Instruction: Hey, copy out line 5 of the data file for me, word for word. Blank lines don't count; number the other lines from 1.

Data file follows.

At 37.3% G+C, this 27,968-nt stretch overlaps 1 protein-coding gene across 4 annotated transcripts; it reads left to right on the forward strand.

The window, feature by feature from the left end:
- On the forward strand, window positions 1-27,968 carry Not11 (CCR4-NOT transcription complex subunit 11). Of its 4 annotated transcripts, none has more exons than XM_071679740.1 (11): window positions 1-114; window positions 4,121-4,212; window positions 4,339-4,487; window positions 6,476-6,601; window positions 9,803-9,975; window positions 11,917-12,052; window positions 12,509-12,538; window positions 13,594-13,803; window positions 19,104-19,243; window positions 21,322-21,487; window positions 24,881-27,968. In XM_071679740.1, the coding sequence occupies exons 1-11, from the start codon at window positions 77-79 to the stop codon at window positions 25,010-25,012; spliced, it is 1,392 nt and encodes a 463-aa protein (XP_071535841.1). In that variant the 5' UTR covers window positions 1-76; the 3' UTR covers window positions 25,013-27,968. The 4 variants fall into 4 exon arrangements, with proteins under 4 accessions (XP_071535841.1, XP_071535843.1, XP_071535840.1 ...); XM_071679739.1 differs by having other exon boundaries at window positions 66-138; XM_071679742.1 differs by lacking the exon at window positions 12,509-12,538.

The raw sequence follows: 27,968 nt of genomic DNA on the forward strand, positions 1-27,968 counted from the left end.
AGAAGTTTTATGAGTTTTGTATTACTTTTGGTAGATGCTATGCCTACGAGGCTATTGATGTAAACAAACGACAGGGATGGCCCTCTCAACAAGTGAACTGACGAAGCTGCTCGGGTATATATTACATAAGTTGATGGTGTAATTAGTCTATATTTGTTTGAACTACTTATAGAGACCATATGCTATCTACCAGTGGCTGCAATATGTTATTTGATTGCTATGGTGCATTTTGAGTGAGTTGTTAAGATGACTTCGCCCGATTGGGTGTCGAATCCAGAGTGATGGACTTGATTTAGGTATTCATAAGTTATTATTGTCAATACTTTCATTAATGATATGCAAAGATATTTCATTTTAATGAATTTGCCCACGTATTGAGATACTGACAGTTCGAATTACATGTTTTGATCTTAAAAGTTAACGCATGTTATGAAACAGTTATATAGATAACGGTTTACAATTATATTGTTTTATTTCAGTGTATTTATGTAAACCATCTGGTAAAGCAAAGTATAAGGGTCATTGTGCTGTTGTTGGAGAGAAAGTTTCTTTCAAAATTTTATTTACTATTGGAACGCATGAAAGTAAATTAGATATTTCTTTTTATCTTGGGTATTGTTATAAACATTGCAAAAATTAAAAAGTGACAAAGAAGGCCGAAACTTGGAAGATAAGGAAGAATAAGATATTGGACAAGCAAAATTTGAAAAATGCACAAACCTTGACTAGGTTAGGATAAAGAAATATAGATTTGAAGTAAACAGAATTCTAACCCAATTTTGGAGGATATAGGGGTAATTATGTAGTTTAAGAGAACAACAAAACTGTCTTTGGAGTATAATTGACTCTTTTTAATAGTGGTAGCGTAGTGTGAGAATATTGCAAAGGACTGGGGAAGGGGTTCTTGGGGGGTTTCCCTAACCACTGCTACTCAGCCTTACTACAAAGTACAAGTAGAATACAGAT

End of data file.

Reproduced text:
AGAAGTTTTATGAGTTTTGTATTACTTTTGGTAGATGCTATGCCTACGAGGCTATTGATGTAAACAAACGACAGGGATGGCCCTCTCAACAAGTGAACTGACGAAGCTGCTCGGGTATATATTACATAAGTTGATGGTGTAATTAGTCTATATTTGTTTGAACTACTTATAGAGACCATATGCTATCTACCAGTGGCTGCAATATGTTATTTGATTGCTATGGTGCATTTTGAGTGAGTTGTTAAGATGACTTCGCCCGATTGGGTGTCGAATCCAGAGTGATGGACTTGATTTAGGTATTCATAAGTTATTATTGTCAATACTTTCATTAATGATATGCAAAGATATTTCATTTTAATGAATTTGCCCACGTATTGAGATACTGACAGTTCGAATTACATGTTTTGATCTTAAAAGTTAACGCATGTTATGAAACAGTTATATAGATAACGGTTTACAATTATATTGTTTTATTTCAGTGTATTTATGTAAACCATCTGGTAAAGCAAAGTATAAGGGTCATTGTGCTGTTGTTGGAGAGAAAGTTTCTTTCAAAATTTTATTTACTATTGGAACGCATGAAAGTAAATTAGATATTTCTTTTTATCTTGGGTATTGTTATAAACATTGCAAAAATTAAAAAGTGACAAAGAAGGCCGAAACTTGGAAGATAAGGAAGAATAAGATATTGGACAAGCAAAATTTGAAAAATGCACAAACCTTGACTAGGTTAGGATAAAGAAATATAGATTTGAAGTAAACAGAATTCTAACCCAATTTTGGAGGATATAGGGGTAATTATGTAGTTTAAGAGAACAACAAAACTGTCTTTGGAGTATAATTGACTCTTTTTAATAGTGGTAGCGTAGTGTGAGAATATTGCAAAGGACTGGGGAAGGGGTTCTTGGGGGGTTTCCCTAACCACTGCTACTCAGCCTTACTACAAAGTACAAGTAGAATACAGAT